As soon as a candidate reached that quota in the number 1 votes cast for him or her, that candidate was deemed elected and no further ballots were attributed to that candidate. Any additional ballots on which that candidate had been marked number 1 were deemed excess and were distributed to whomever the voter had marked as number 2.
Once those excess ballots were distributed, the candidate with the least number of ballots on which he was ranked number 1 was eliminated and that candidate’s ballots were redistributed in accordance with the number 2 candidates marked on each of those ballots. That process continued until there were only nine candidates left. At that point, those nine were deemed elected.
On November 2, 1943, the city held its first election under Plan E. More than 29,000 residents voted. There were 100 candidates for city council. Because counting the votes in a proportional representation system was a lengthy process in the pre-computer age, the outcome of the November 2 election was not known until November 11, 1943 (and it was only then that the 200 city election workers who had been toiling at the Lowell Memorial Auditorium began counting the school committee votes).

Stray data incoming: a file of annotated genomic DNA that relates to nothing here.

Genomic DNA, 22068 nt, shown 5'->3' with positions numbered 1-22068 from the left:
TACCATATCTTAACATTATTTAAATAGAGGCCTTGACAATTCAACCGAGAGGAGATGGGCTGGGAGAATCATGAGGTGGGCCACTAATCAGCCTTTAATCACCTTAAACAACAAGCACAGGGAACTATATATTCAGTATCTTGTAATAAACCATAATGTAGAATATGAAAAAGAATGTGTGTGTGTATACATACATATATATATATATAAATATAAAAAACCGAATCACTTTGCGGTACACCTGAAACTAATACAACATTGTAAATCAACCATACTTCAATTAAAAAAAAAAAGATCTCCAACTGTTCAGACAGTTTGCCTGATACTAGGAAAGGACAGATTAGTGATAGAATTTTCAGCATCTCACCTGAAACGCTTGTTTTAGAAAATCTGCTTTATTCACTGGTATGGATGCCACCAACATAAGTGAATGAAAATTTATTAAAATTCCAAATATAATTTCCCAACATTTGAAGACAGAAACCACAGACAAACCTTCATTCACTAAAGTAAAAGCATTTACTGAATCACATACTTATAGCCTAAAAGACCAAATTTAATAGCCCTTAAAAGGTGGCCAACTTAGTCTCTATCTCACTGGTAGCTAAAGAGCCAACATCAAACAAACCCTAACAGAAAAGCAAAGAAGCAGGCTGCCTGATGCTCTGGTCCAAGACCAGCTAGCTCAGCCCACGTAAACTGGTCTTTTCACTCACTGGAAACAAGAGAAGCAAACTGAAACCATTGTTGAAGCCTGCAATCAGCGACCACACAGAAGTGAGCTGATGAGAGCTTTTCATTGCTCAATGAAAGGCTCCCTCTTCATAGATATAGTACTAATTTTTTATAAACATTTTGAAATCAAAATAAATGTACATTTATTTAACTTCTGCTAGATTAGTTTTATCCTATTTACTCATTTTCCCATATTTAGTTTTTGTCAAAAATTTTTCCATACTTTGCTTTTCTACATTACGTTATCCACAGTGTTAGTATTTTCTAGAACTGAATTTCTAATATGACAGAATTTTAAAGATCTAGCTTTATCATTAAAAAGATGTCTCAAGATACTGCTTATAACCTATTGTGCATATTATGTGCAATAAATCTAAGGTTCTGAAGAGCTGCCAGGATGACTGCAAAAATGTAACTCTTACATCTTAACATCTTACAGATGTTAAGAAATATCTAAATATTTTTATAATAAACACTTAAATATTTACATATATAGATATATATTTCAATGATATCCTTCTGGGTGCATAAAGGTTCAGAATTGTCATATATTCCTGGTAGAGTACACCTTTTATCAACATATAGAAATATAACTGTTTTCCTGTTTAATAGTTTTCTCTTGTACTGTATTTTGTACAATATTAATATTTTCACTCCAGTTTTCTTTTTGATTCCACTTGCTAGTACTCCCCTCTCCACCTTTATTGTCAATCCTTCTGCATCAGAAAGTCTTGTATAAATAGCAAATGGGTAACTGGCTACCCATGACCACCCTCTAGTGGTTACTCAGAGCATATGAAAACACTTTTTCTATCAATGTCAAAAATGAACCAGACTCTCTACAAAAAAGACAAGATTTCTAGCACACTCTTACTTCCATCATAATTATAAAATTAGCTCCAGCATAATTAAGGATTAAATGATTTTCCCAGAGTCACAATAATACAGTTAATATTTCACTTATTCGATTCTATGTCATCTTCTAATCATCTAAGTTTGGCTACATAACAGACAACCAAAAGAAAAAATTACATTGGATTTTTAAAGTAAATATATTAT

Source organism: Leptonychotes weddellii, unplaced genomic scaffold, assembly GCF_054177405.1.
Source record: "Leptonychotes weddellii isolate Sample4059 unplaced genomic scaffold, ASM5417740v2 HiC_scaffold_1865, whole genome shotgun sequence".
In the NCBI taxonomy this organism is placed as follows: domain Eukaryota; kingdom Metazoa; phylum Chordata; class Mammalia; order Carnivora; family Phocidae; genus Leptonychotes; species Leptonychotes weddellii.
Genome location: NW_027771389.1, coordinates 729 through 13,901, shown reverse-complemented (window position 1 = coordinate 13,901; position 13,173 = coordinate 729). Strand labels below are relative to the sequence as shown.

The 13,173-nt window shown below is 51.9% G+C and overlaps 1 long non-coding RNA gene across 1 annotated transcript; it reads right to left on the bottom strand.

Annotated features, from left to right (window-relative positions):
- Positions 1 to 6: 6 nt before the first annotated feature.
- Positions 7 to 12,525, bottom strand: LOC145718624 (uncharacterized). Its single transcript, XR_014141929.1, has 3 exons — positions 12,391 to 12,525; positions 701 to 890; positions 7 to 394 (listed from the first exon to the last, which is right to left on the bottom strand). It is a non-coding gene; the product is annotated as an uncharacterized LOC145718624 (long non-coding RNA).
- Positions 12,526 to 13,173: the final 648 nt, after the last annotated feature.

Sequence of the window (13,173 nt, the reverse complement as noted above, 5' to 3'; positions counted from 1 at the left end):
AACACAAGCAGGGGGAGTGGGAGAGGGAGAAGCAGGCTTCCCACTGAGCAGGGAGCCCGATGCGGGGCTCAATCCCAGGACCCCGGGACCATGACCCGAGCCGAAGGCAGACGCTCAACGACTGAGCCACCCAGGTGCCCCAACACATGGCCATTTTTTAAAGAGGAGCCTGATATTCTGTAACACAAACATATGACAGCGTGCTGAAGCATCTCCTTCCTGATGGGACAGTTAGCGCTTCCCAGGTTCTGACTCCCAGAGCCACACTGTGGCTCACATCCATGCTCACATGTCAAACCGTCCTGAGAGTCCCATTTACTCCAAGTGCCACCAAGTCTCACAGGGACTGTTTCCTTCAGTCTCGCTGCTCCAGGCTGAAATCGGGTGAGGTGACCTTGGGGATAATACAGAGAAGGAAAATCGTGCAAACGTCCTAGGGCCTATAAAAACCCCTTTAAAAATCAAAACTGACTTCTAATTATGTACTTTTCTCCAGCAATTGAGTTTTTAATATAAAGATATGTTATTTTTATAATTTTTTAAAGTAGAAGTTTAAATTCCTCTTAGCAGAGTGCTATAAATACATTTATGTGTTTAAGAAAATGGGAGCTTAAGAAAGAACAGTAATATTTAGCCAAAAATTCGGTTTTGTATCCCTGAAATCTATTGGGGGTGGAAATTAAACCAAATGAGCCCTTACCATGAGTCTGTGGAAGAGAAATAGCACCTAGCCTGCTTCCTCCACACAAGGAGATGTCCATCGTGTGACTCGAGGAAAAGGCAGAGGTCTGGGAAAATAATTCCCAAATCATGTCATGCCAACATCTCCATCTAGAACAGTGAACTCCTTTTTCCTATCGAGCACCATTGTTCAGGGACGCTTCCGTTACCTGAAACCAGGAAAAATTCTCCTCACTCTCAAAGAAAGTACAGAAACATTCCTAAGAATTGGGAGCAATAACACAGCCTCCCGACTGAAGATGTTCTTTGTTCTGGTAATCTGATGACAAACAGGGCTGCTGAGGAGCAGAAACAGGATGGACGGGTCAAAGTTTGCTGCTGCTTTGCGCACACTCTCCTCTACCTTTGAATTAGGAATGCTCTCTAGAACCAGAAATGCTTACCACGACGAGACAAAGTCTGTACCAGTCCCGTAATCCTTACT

Lowell saw ten years of relative stability in city government but that was shattered by a contested finish in the 1953 election that was ultimately decided by the state’s Supreme Judicial Court six months after the election. With that turmoil as a backdrop, Lowell voters wanted change in the next election. The target became not Plan E, but proportional representation. A referendum appeared on the November 8, 1955, city election ballot proposing that “plurality voting” replace proportional representation as the method of electing city councilors and school committee members. Under plurality voting, the nine city councilors would all be elected at large with each voter able to vote for nine candidates. The top nine vote getters would be elected to the council.